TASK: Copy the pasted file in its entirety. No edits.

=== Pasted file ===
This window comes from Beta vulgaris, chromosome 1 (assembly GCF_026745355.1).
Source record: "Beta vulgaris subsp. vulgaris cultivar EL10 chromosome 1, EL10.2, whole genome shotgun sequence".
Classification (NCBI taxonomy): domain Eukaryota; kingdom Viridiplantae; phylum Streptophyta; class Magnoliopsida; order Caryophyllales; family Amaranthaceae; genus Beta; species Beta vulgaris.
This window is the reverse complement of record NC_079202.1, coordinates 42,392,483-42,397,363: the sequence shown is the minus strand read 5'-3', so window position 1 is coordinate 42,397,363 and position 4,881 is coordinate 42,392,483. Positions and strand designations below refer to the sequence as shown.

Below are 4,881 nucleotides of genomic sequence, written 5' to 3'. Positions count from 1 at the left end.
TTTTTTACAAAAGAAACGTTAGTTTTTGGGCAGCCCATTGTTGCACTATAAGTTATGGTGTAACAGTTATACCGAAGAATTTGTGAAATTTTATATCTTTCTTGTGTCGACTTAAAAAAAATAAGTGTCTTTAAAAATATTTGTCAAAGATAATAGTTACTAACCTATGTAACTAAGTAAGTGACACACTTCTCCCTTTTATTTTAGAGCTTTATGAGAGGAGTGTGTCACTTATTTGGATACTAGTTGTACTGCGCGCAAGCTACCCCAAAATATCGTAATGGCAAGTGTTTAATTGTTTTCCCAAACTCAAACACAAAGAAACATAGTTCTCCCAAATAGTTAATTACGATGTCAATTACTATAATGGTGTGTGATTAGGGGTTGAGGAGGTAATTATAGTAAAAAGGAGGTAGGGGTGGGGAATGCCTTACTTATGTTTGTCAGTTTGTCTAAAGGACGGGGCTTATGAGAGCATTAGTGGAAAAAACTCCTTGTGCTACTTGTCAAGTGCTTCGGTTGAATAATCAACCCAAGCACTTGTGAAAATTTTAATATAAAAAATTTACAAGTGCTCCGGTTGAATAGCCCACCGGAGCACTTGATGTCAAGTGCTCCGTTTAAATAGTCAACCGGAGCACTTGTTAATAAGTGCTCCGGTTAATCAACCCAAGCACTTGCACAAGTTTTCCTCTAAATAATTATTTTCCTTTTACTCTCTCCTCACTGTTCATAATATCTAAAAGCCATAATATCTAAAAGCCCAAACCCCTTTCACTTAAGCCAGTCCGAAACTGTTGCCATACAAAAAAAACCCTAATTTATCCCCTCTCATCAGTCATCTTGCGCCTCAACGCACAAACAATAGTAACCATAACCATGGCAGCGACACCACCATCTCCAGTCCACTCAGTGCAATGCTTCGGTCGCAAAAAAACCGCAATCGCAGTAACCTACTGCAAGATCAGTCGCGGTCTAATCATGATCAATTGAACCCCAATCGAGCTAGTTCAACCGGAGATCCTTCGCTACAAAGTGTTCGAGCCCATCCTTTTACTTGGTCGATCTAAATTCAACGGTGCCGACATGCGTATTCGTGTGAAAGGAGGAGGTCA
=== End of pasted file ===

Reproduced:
This window comes from Beta vulgaris, chromosome 1 (assembly GCF_026745355.1).
Source record: "Beta vulgaris subsp. vulgaris cultivar EL10 chromosome 1, EL10.2, whole genome shotgun sequence".
Classification (NCBI taxonomy): domain Eukaryota; kingdom Viridiplantae; phylum Streptophyta; class Magnoliopsida; order Caryophyllales; family Amaranthaceae; genus Beta; species Beta vulgaris.
This window is the reverse complement of record NC_079202.1, coordinates 42,392,483-42,397,363: the sequence shown is the minus strand read 5'-3', so window position 1 is coordinate 42,397,363 and position 4,881 is coordinate 42,392,483. Positions and strand designations below refer to the sequence as shown.

Below are 4,881 nucleotides of genomic sequence, written 5' to 3'. Positions count from 1 at the left end.
TTTTTTACAAAAGAAACGTTAGTTTTTGGGCAGCCCATTGTTGCACTATAAGTTATGGTGTAACAGTTATACCGAAGAATTTGTGAAATTTTATATCTTTCTTGTGTCGACTTAAAAAAAATAAGTGTCTTTAAAAATATTTGTCAAAGATAATAGTTACTAACCTATGTAACTAAGTAAGTGACACACTTCTCCCTTTTATTTTAGAGCTTTATGAGAGGAGTGTGTCACTTATTTGGATACTAGTTGTACTGCGCGCAAGCTACCCCAAAATATCGTAATGGCAAGTGTTTAATTGTTTTCCCAAACTCAAACACAAAGAAACATAGTTCTCCCAAATAGTTAATTACGATGTCAATTACTATAATGGTGTGTGATTAGGGGTTGAGGAGGTAATTATAGTAAAAAGGAGGTAGGGGTGGGGAATGCCTTACTTATGTTTGTCAGTTTGTCTAAAGGACGGGGCTTATGAGAGCATTAGTGGAAAAAACTCCTTGTGCTACTTGTCAAGTGCTTCGGTTGAATAATCAACCCAAGCACTTGTGAAAATTTTAATATAAAAAATTTACAAGTGCTCCGGTTGAATAGCCCACCGGAGCACTTGATGTCAAGTGCTCCGTTTAAATAGTCAACCGGAGCACTTGTTAATAAGTGCTCCGGTTAATCAACCCAAGCACTTGCACAAGTTTTCCTCTAAATAATTATTTTCCTTTTACTCTCTCCTCACTGTTCATAATATCTAAAAGCCATAATATCTAAAAGCCCAAACCCCTTTCACTTAAGCCAGTCCGAAACTGTTGCCATACAAAAAAAACCCTAATTTATCCCCTCTCATCAGTCATCTTGCGCCTCAACGCACAAACAATAGTAACCATAACCATGGCAGCGACACCACCATCTCCAGTCCACTCAGTGCAATGCTTCGGTCGCAAAAAAACCGCAATCGCAGTAACCTACTGCAAGATCAGTCGCGGTCTAATCATGATCAATTGAACCCCAATCGAGCTAGTTCAACCGGAGATCCTTCGCTACAAAGTGTTCGAGCCCATCCTTTTACTTGGTCGATCTAAATTCAACGGTGCCGACATGCGTATTCGTGTGAAAGGAGGAGGTCA